Last week the UK Government published its formal response paper on UK corporate governance reform, describing the proposals as "world-leading." The proposals follow an earlier green paper published by the Government in November 2016 that aimed to identify changes to the UK corporate governance regime to create "an economy that works for everyone." The unions and sections of the media have expressed disappointment and suggested the reforms do not go far enough. Unions were seeking a cap on CEO pay, employee representatives on boards and binding shareholder votes on pay (amongst other measures), but these have been ruled out, much to the relief of the business community. The proposals suggested by the Government include the following:
- Pay ratios - Quoted companies will be required to report annually on the ratio of their CEOs' pay to the average UK workforce pay, together with an explanation of any change in that ratio from year to year and how the ratio relates to pay and conditions across the wider workforce.
- Shareholder opposition to executive pay - The Government has requested that the UK Investment Association establish a register of listed companies which encounter significant (20% or more) shareholder opposition to executive pay proposals and for the register to record what those companies do in response to such opposition, such as issuing a public response or subjecting the executive pay proposals to a shareholder vote. The Investment Association is expected to establish its register before the end of 2017.
- Enhanced stakeholder engagement - Section 172 of the UK Companies Act 2006 obliges company directors to have regard to the interests of employees, customers, suppliers and other stakeholders. The Government now proposes that public and private companies of "significant size" must explain how their directors have complied with section 172. It is not yet clear what "significant size" means, but commentators believe it means those companies with greater than 1,000 employees.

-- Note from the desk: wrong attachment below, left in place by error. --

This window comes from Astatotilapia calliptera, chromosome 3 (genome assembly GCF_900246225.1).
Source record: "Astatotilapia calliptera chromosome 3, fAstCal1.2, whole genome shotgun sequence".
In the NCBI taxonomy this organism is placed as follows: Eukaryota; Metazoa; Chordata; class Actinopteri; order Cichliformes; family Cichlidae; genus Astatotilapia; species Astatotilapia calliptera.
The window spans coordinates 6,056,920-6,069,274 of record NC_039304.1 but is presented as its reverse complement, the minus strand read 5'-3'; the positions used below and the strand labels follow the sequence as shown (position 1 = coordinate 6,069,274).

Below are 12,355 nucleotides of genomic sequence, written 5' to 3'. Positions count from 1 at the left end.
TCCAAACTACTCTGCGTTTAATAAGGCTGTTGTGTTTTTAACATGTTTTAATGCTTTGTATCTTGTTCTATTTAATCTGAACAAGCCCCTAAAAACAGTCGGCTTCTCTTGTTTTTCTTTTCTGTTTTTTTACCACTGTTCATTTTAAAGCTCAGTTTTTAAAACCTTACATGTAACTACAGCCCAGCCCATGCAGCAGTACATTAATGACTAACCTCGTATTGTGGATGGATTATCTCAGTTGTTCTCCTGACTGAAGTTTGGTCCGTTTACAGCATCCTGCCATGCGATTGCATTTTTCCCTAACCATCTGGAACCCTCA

- Employee board representation - The Government has asked the Financial Reporting Council (FRC) to revise the UK Corporate Governance Code to require companies to choose one of three models (suggested in the 2016 green paper) for involving employees in board decisions. The three models are: to designate a non-executive director to represent employees; to create a formal employee advisory council that the board would be required to consult; and, to appoint a director from the workforce. The Government has not proposed employee representation on remuneration committees.
- Governance of large private companies - The Government has asked the FRC to work with various industry bodies (including the Institute of Directors, the Confederation of British Industry and the British Venture Capital Association) to develop a voluntary set of corporate governance principles for private companies with more than 2,000 employees. Separately, all such companies will also be required to disclose their corporate governance arrangements in their directors’ reports and on their website and to indicate whether they follow a formal code.
The Government intends to take forward its proposals by June 2018 and for the new requirements to apply to company reporting years commencing on or after that date. The changes are intended to be delivered not through primary legislation, but by changes to the UK Corporate Governance Code and other regulator-led reforms. The FRC has indicated that changes to the Code will be the subject of a consultation later in 2017.
The real impact of the proposed changes to the corporate governance regime is yet to be seen, but it seems unlikely that the "world-leading" reforms will deliver fully on the Government’s promise to create "an economy that works for everyone."